How We Weigh Our Options
- Published13 Jul 2018
- Reviewed13 Jul 2018
- Author Alison Caldwell
- Source BrainFacts/SfN
From choosing a career to choosing a breakfast cereal, human life is full of decisions. But how does our brain decide between Count Chocula or Fruity Pebbles when we go grocery shopping? Even with routine choices, decision-making is a complex task that involves assessing the information we have (there are so many kinds of cereal on the shelf), determining our choices (which cereal brands do I like?), examining our past experience with these choices (I remember liking Fruity Pebbles as a kid), and ultimately picking what we think is the best option.
Scientists have come up with ways to study this topic in the lab using a common method called a two-alternative forced choice.
“The task consists of a series of very simple decisions — on every trial the participant has to make a choice between two options (e.g., different shapes), and then they either get a small reward or they don't,” says Melina Tsitsiklis, a PhD candidate at Columbia University studying decision-making. “Based on the rewards, the participants learn the value of options that were not inherently valuable, and we can study their choices as they learn which options are the ‘better’ ones.”
This simple task can be used in different species, including rodents and non-human primates.
In the lab, rats are trained to do a simpler version of this same task. Using eye-tracking software, the rats can just look at their choice without moving other parts of their body, making it easier to measure brain activity or manipulate neural circuits. This type of study has helped identify specific brain regions associated with making decisions.
For example, if a brain injury or lesion has damaged the orbitofrontal cortex (important for emotional processing) or anterior cingulate cortex (critical for learning), the test subject performs poorly at evaluating the quality of the choices offered, as well as doing poorly at actually making a decision. These brain regions are important for higher-order cognition and are thought to draw on all available resources – such as sensory input, memories, and emotions – to weigh the options and make a decision.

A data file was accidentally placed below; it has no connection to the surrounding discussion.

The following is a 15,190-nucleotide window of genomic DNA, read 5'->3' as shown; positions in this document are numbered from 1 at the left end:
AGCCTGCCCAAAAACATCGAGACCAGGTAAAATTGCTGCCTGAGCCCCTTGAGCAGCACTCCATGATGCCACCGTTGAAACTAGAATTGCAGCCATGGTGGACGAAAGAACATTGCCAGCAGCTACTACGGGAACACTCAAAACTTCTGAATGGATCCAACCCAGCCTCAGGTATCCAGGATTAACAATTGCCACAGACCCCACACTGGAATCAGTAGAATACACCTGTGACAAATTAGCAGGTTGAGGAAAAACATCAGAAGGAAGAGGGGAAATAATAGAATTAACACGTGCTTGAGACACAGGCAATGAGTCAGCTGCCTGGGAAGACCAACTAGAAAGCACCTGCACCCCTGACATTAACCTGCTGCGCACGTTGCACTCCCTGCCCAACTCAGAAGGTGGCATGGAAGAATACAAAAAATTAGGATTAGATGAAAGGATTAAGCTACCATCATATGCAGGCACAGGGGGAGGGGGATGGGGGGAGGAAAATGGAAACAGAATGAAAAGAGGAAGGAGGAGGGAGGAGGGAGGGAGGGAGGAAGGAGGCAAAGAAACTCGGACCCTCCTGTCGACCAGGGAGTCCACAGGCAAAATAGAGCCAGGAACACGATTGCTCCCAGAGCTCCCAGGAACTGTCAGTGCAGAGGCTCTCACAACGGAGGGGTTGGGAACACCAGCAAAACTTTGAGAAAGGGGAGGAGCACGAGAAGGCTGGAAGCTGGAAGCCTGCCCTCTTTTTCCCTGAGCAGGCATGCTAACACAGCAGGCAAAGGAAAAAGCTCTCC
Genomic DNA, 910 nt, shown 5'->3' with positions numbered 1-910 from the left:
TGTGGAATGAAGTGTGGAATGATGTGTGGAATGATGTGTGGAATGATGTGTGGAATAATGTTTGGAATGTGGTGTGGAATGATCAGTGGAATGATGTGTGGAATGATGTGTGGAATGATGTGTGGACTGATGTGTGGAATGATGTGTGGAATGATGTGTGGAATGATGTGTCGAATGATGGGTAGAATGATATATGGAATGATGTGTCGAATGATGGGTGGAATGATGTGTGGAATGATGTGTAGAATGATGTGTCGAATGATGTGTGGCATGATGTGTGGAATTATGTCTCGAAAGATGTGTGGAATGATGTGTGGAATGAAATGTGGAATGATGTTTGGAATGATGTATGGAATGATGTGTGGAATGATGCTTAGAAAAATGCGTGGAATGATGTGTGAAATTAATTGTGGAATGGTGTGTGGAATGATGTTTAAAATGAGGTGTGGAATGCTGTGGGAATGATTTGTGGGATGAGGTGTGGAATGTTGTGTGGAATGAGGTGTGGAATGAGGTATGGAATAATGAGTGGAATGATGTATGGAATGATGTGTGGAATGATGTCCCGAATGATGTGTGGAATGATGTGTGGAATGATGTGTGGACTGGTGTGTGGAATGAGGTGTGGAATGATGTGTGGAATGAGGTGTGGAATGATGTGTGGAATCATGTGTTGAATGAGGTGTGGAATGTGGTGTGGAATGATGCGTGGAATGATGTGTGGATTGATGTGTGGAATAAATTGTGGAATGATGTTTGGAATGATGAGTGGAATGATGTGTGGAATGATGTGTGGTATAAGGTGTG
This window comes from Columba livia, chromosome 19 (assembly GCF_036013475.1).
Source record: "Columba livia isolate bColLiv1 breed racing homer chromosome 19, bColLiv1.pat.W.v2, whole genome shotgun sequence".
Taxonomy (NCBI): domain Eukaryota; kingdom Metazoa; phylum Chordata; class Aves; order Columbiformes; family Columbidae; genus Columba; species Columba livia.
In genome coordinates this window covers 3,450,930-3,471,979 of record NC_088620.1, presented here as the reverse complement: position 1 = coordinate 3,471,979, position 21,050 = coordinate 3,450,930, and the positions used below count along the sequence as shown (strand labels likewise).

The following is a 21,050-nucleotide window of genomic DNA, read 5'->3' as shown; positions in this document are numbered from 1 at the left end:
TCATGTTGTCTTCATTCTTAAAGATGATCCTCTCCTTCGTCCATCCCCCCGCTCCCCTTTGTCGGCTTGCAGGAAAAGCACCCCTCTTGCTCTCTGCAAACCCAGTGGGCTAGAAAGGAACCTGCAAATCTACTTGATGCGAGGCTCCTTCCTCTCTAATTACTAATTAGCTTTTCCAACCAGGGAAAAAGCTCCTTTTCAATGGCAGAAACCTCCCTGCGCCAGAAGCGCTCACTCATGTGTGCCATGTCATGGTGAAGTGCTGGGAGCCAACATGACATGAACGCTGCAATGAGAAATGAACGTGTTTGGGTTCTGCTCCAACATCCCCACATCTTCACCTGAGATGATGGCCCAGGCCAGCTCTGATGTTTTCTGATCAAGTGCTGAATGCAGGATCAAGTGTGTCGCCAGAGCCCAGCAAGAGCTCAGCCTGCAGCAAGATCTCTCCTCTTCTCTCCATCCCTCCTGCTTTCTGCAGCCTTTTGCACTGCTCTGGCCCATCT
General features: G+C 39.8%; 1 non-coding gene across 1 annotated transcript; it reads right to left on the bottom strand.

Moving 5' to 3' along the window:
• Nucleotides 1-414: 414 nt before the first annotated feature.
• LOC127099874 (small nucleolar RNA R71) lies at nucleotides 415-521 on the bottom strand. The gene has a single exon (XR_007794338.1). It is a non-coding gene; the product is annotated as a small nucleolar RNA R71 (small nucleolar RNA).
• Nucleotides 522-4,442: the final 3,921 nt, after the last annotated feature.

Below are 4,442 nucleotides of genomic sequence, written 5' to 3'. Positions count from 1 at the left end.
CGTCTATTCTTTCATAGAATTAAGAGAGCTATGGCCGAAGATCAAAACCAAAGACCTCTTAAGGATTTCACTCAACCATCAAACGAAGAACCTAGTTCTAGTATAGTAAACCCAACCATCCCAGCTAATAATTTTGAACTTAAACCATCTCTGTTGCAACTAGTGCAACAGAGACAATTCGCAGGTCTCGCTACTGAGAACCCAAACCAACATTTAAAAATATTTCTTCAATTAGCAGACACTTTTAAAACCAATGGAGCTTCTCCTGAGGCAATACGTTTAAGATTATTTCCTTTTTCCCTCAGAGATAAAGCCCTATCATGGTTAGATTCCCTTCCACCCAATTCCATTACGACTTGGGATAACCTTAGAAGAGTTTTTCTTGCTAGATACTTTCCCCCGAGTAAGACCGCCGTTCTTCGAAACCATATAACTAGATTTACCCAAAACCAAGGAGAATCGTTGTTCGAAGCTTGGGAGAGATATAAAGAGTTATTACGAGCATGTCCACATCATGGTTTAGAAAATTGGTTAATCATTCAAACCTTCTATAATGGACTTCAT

Research also shows how memories influence decision making. Daphna Shohamy, who studies learning, memory, and decision making at Columbia University, examined the role of the hippocampus, a region of the brain integrally involved in forming and retrieving memories. By tracking the brain activity of people performing a forced-choice task, as well as studying patients with damage to the hippocampus, her team demonstrated that the hippocampus is required for this kind of decision making. When trying to determine the “best” choice, it makes sense that people draw on memories to recall earlier trials and which option will provide the greatest reward.
"The best predictor about the outcome of any particular choice is knowledge about, and memory for, what happened last time,”
"The best predictor about the outcome of any particular choice is knowledge about, and memory for, what happened last time,” says Shohamy. “For many decisions, this seemingly simple idea is actually complex and mysterious, because the circumstances for making decisions change, or our situation changes – so very often we have to make decisions with very little past experience or no direct past experience at all.”
For such decisions, Shohamy says we need to be able to make predictions about the future in a flexible way, taking the past into account but using it to make flexible inferences about the future. “Understanding the role of memory in decision making has helped us understand this basic mystery and helped us to consider the role that memory plays in bridging the past with the future.”
When it comes to future applications of this research, Shohamy wants to understand how memory and decision making may be affected in patients with neurological disorders. “We think that considering the role of memory in decisions offers a window into understanding maladaptive decision-making — and perhaps, how to treat it.”
CONTENT PROVIDED BY
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